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The Journal Gazette

Sunday, September 24, 2017 1:00 am

A single solution?

IPFW panel weighs the merits of radical health care overhaul

TIM HARMON | The Journal Gazette

IPFW Panel discussion

The health care financing panel discussion at IPFW will be broadcast on CollegeTV at 7 p.m. today and again at 6 p.m. Monday.

CollegeTV is available on Comcast (channel 5) and Frontier (channel 30).

The program also may be viewed on CollegeTV's YouTube channel. Search YouTube CollegeTV Fort Wayne.

WBOI-FM will broadcast the discussion at 7 p.m. Wednesday. It's also available on the station's website at wboi.org/post/wboi-presents-funding-healthcare-panel-discussion

Health care funding is a subject that can make your head hurt. It demands looking at charts and grasping impossibly large numbers. College students have to do that all day long, which may be why none of them seemed to be in evidence at the discussion in a corner of IPFW's Helmke Library led by Andrew Downs, assistant professor of political science, one evening earlier this month.

The primarily middle-aged audience, having acquired the patience and wisdom that comes through years of doctor's visits, sat attentively through the taping as Downs led a discussion of health care's future, centering on whether the United States would benefit from moving to a single-payer health care system. (The discussion airs tonight and Monday on CollegeTV and Wednesday night on WBOI-FM.) The three panelists – IPFW health economics specialist Zafar Nazarov and Drs. Peter Hanley and Jonathan Walker – reviewed the current American system, looked at other countries' approach to health care and outlined some of the arguments for change.

But the health care debate today waits for no man, woman or panel.

The following day, U.S. Sen. Bernie Sanders formally unveiled his Medicare-for-all proposal, with progressive Democratic senators at his back and Republicans instantly complaining about the potential cost. Meanwhile, a Senate committee's effort to make some bipartisan fixes to the Affordable Care Act was unraveling and yet another repeal-and-replace proposal was quietly gathering steam. Last Wednesday, U.S. Senate Majority Leader Mitch McConnell was feeling confident enough about the bill proposed by Sens. Bill Cassidy and Lindsey Graham to announce his intention to schedule a vote this week.

But whether Obamacare is replaced, repaired or left in limbo, the single-payer debate is likely to remain a part of the health care conversation.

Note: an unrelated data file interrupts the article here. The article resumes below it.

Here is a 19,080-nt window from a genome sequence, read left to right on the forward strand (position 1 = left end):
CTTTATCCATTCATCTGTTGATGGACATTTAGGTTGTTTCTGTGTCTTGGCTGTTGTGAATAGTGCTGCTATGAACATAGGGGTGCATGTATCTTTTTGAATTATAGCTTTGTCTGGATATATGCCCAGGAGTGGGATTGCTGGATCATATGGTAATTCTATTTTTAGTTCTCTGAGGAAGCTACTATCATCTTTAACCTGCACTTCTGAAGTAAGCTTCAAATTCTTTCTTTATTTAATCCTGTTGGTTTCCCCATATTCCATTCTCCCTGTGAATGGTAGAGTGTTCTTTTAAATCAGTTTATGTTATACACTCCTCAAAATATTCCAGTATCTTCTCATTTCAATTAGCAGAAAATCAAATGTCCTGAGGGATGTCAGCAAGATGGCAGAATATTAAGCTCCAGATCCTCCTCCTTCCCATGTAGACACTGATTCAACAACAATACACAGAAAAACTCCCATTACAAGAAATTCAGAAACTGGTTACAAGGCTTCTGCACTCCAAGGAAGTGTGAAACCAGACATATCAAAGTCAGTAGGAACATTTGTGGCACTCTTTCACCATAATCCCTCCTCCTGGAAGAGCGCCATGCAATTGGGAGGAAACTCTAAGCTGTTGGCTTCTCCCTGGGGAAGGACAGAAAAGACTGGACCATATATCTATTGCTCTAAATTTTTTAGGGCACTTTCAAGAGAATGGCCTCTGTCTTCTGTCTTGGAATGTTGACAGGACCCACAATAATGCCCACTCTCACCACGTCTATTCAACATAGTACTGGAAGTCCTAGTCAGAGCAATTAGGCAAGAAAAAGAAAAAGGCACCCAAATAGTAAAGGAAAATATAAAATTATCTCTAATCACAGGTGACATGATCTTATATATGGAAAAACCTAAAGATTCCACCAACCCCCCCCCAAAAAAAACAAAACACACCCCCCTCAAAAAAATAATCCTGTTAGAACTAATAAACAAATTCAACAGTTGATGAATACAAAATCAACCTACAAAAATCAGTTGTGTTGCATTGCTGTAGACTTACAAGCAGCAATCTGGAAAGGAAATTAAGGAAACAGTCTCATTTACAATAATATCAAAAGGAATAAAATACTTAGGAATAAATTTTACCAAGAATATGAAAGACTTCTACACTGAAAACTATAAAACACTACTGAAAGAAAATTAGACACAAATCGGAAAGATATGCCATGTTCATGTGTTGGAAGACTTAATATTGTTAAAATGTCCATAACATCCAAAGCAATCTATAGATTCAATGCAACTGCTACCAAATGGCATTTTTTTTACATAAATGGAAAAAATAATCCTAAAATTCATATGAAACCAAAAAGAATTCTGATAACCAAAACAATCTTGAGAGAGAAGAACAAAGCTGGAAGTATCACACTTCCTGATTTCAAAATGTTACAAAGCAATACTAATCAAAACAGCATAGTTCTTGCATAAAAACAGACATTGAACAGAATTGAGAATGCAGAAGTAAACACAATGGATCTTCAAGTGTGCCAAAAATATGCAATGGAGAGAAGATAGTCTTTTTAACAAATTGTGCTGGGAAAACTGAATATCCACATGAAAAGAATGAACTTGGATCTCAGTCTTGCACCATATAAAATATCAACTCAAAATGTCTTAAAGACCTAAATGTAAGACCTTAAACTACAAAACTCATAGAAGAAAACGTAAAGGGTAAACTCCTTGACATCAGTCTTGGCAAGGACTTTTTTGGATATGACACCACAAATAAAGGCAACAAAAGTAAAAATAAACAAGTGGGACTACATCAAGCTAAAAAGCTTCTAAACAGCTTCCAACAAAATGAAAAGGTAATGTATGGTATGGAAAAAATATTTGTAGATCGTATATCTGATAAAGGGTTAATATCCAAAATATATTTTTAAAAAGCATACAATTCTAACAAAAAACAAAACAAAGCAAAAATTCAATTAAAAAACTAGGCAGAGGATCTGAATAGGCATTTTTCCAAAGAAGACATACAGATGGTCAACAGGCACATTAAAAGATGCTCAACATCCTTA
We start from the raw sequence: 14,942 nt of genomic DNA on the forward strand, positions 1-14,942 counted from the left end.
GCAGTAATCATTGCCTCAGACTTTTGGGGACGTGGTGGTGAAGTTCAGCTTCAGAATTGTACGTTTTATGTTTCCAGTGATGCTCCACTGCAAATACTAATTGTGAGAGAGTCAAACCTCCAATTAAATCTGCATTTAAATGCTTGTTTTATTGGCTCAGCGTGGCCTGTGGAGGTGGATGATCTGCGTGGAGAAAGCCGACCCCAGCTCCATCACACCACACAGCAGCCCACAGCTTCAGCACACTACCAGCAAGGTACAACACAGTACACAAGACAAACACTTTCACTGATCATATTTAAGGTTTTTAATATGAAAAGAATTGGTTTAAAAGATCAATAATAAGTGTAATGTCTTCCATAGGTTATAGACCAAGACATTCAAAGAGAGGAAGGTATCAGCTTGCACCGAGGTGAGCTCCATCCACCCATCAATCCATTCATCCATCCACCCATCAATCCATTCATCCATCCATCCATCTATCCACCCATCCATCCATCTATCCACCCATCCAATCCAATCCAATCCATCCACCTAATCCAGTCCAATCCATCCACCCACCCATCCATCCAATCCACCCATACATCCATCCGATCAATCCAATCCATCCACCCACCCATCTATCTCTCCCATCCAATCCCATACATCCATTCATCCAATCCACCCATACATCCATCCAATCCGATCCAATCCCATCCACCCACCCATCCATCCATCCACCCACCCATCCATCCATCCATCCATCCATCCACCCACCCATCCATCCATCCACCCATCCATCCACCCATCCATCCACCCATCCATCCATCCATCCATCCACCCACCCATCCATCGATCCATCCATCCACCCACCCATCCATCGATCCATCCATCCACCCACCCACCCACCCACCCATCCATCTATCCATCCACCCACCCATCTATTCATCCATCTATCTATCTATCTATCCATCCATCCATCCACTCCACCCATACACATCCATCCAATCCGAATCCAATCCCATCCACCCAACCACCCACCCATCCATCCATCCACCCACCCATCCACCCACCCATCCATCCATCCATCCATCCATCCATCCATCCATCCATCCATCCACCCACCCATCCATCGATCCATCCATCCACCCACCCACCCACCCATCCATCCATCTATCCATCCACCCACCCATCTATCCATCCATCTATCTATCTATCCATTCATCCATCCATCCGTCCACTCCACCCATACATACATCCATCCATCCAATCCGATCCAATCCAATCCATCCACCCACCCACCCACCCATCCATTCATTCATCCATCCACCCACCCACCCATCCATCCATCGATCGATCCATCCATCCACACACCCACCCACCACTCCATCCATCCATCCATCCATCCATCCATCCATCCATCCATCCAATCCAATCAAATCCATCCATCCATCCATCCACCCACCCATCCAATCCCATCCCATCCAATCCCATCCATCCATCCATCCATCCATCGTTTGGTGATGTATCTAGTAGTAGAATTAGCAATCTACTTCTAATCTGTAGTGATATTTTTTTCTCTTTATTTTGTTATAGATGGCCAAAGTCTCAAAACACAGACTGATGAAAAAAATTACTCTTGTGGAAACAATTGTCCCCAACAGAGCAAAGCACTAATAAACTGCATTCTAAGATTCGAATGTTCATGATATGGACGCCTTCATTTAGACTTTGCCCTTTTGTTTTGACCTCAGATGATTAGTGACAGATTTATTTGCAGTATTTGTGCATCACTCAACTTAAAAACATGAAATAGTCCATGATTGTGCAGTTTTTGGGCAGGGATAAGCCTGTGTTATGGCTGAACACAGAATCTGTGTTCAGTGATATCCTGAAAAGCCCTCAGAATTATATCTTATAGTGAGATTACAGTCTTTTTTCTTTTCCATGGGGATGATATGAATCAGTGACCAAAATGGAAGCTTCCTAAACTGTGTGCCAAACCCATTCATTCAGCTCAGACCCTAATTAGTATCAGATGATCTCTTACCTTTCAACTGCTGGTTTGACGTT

“The politics of healthcare are still going to be pretty intense when we get to 2018 and even in 2020, even if legislation is passed,” Brian Tabor, president of the Indiana Hospital Association, said in an interview Wednesday.

A concept widely in use

The single-payer concept guarantees health coverage for everyone, either through government funding or compulsory purchase of insurance. Most Western nations use some variation of that model, Nazarov explained. Great Britain, Canada, Australia and most Scandinavian countries use a model named for British economist William Beveridge in which the government runs hospitals and supplies health insurance for all.

Germany, Japan, the Netherlands, France, Switzerland and Israel use a system similar to the U.S. worker's compensation program originated by 19th-century German Chancellor Otto von Bismarck, Nazarov said. That system, financed by payroll taxes, also guarantees coverage to all.

“Unlike the Beveridge model,” he said, “health care is provided by private entities, but prices and services are regulated heavily by the government.”

Though the U.S. system stresses private health care, it also incorporates elements similar to the Beveridge approach – Medicaid and Medicare – and “the Affordable Care Act actually moved us toward the Bismarck model,” Nazarov said.

Walker argued the U.S. arrangement needs to be rethought.

“We have an incredibly fragmented health care system,” said Walker, long an advocate of the single-payer approach. “With a little bad luck, any one of us could also be left out of the health care system. It makes us pay a huge amount of money for our care. It fails to address fundamental public health issues. It leaves us swamped with useless paperwork and bureaucracy.”

Pointing to a chart showing the percentage of growth in the number of medical managers rising more quickly than the growth in the number of physicians, Walker said single-payer could be the best way to get a handle on the nation's soaring medical costs.